It doesn’t matter if it’s warm, cool, sunny, or cloudy, you should always have sunscreen on any exposed parts of your body. Coxswains, make sure everyone, including yourself, puts some on at least 30ish minutes before you launch.

Pack accordingly and then TRIPLE check that you have everything you need before you leave.

My team in high school traveled no less than 300-400 miles every weekend to race in the spring (not kidding) so that always meant at least two nights in a hotel. Regardless of whether you’re traveling 20 miles to race or 200, do not wait until the last minute to pack your stuff. Inevitably that leads to you forgetting something that you later in the day wish you had or realize you need.

Find ways to occupy yourself.

Ideally you’ll spent the majority of the time that you’re not racing on the water’s edge supporting your teammates who are out there but during your down time (which at some regattas you may have a significant amount of) you have four options: 1) sleep, 2) hang out at your team’s tent and eat, 3) wander around the merchandise area(s) and buy overly-priced heinous looking spandex, or 4) go to other team’s tents and trade gear. Shirt betting is a thing obviously, but it’s still a ton of fun to go meet other rowers and swap team shirts with them, even if they weren’t in any of your races. One of my favorite shirts I traded for I got from an all-guys school in Michigan called Orchard Lake St. Mary’s. It’s a great way to meet new people and it’s always a ton of fun at the same regattas the following year when you see each other again.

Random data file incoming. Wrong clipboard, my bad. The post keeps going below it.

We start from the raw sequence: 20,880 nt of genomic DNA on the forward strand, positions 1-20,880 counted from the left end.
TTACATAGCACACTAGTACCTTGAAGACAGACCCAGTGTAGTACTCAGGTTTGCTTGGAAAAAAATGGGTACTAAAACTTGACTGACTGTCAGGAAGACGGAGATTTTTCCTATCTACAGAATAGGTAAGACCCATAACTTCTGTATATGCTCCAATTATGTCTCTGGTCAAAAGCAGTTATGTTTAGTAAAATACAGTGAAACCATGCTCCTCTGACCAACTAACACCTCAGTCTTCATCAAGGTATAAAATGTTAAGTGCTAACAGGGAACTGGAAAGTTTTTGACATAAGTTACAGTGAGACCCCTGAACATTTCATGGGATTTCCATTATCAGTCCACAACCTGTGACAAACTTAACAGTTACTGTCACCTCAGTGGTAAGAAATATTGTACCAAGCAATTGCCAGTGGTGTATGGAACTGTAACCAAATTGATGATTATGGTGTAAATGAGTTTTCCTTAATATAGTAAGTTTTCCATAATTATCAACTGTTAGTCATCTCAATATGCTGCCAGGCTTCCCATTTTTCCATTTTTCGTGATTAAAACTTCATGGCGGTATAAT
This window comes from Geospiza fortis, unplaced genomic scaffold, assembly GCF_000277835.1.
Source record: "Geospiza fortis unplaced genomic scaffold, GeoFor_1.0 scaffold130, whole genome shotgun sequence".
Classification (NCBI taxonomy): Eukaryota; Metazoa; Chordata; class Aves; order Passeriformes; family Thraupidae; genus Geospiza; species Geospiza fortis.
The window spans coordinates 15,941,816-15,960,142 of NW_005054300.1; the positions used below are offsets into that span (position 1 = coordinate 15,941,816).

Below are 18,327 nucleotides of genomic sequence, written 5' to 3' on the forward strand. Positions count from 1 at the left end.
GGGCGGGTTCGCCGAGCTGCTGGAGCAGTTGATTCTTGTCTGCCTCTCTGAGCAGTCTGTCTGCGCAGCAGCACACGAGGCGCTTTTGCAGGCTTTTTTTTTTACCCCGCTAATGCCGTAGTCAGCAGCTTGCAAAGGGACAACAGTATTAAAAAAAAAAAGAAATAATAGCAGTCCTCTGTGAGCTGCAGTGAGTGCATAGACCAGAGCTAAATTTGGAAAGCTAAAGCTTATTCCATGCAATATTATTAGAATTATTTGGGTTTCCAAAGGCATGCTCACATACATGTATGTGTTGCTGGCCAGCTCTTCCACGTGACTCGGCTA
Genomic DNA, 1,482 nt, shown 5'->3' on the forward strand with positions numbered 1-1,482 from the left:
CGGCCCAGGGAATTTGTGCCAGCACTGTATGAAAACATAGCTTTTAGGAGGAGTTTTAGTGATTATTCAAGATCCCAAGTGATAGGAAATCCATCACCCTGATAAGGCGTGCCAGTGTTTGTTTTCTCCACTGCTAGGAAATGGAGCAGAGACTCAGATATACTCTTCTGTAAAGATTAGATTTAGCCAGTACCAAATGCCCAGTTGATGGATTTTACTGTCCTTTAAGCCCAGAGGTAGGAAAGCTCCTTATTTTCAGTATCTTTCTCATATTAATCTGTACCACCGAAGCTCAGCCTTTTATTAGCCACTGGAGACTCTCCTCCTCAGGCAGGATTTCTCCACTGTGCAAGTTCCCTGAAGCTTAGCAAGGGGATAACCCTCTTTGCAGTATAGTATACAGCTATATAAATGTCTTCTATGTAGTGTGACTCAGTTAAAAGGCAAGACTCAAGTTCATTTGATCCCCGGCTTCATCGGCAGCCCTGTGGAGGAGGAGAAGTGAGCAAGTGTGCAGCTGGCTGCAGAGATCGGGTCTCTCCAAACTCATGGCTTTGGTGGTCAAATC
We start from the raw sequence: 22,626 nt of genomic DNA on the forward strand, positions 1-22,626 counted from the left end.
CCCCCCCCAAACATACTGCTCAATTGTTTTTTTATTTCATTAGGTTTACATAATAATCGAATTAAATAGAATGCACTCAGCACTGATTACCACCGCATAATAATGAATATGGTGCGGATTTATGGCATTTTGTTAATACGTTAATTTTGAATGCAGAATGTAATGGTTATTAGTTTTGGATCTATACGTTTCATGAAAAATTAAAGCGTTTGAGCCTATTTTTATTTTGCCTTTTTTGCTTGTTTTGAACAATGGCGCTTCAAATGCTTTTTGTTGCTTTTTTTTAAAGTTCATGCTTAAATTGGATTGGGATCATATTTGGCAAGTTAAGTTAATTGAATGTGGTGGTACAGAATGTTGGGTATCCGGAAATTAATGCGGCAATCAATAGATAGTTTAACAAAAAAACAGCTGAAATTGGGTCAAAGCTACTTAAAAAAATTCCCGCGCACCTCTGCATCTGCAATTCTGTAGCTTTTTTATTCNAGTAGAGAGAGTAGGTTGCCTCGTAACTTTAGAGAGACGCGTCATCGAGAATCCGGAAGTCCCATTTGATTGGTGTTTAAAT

Bring your parents.

Hear me out! Having your parents there doesn’t totally suck because even though they’re your parents and they’re all “that’s my baby!” to every other parent watching from shore, it’s nice knowing that there are one or two people there specifically rooting for you. Even if your team is like mine and you have to travel a few hundred miles to get to the regatta, tell them to make the trip at least once, just so they can get an idea of all the hard work you’ve been putting it.

That was another thing I loved about my team was that despite the distance, so many parents came to each regatta. Invite them to come and then, as patiently as possible, give them a tour of the race site (especially if it’s a nice one you’ve already been to), explain the ins-and-outs of crew (if they don’t already know), tell them the race(s) you’re in, etc.

Be proud of yourself.

It doesn’t matter if you came in first place of DFL, be proud of your accomplishments. Does coming in last suck? Of course it does. I’m not going to lie and say you should try and get some deeper meaning out of coming in last because personally I think that’s a bullshit thing people tell other people when they don’t know what else to say. But think about all the people who never even started, the people who quit in the middle of winter training because it was too hard…those people never got to experience what you just did. You raced. You killed your body for seven minutes and even if the result isn’t what you wanted, you’re a stronger person for it, mentally, emotionally, and physically. You still accomplished something, even if you lack the hardware to prove it.

If you won, be proud of the time and effort you put in but don’t forget about the contributions of everyone else in your boat. You didn’t do this all on your own. Be proud of yourself but be proud of your teammates as well – and tell them you’re proud of them. Like I’ve said before, you don’t have to like the people in your boat but you must respect them.

Have fun.

Don’t get so caught up in racing that you forget to actually enjoy the experience.